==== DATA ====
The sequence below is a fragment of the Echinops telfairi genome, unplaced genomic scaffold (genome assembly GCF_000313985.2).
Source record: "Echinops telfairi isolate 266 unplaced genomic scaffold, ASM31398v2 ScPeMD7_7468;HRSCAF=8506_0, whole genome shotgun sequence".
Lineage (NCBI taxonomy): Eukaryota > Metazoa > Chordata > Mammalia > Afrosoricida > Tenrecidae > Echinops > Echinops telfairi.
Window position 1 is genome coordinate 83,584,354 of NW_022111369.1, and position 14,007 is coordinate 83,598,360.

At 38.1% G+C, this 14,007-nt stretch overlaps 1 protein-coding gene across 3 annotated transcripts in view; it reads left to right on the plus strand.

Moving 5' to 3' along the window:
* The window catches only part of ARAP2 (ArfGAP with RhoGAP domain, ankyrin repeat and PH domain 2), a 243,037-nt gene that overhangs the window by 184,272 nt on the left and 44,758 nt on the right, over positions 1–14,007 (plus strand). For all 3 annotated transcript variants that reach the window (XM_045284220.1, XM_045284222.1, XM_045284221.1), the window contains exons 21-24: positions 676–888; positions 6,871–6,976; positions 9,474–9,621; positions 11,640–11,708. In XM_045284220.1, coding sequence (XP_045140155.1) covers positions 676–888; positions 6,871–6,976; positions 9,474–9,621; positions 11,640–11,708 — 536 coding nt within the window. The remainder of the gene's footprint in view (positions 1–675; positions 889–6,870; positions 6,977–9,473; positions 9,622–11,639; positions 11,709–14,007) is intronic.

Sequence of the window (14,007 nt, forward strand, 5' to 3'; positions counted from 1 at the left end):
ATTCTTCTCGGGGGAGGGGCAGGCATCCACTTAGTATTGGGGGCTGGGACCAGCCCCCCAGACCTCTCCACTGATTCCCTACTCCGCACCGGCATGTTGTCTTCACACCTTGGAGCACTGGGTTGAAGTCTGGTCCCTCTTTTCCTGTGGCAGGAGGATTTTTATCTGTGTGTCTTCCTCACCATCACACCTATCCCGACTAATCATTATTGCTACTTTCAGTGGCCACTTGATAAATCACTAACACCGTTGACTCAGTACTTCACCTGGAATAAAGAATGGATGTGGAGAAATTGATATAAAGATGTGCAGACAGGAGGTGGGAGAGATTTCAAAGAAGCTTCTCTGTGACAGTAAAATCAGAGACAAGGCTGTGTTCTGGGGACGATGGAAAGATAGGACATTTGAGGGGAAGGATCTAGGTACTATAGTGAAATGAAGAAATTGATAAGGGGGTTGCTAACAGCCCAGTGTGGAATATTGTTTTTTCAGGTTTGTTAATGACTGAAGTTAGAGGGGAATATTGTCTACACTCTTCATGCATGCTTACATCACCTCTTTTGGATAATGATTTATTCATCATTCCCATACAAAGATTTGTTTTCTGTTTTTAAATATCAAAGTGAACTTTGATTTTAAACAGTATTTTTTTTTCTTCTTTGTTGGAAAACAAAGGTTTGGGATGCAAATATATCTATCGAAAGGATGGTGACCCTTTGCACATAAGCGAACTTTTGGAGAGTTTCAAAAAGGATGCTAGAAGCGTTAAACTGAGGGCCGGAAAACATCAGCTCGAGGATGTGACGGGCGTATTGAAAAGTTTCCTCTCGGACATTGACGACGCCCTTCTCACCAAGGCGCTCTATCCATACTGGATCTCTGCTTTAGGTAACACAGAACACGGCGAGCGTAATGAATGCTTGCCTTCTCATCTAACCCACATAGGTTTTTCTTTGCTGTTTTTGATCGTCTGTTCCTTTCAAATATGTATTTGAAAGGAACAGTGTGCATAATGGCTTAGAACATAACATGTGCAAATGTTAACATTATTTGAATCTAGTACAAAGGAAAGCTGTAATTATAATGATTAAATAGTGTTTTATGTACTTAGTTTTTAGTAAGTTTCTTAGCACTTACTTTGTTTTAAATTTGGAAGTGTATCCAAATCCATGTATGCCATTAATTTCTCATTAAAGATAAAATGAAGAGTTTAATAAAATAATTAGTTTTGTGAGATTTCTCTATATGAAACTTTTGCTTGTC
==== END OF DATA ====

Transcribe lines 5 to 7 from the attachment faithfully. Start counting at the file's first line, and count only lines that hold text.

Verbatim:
At 38.1% G+C, this 14,007-nt stretch overlaps 1 protein-coding gene across 3 annotated transcripts in view; it reads left to right on the plus strand.

Moving 5' to 3' along the window:
* The window catches only part of ARAP2 (ArfGAP with RhoGAP domain, ankyrin repeat and PH domain 2), a 243,037-nt gene that overhangs the window by 184,272 nt on the left and 44,758 nt on the right, over positions 1–14,007 (plus strand). For all 3 annotated transcript variants that reach the window (XM_045284220.1, XM_045284222.1, XM_045284221.1), the window contains exons 21-24: positions 676–888; positions 6,871–6,976; positions 9,474–9,621; positions 11,640–11,708. In XM_045284220.1, coding sequence (XP_045140155.1) covers positions 676–888; positions 6,871–6,976; positions 9,474–9,621; positions 11,640–11,708 — 536 coding nt within the window. The remainder of the gene's footprint in view (positions 1–675; positions 889–6,870; positions 6,977–9,473; positions 9,622–11,639; positions 11,709–14,007) is intronic.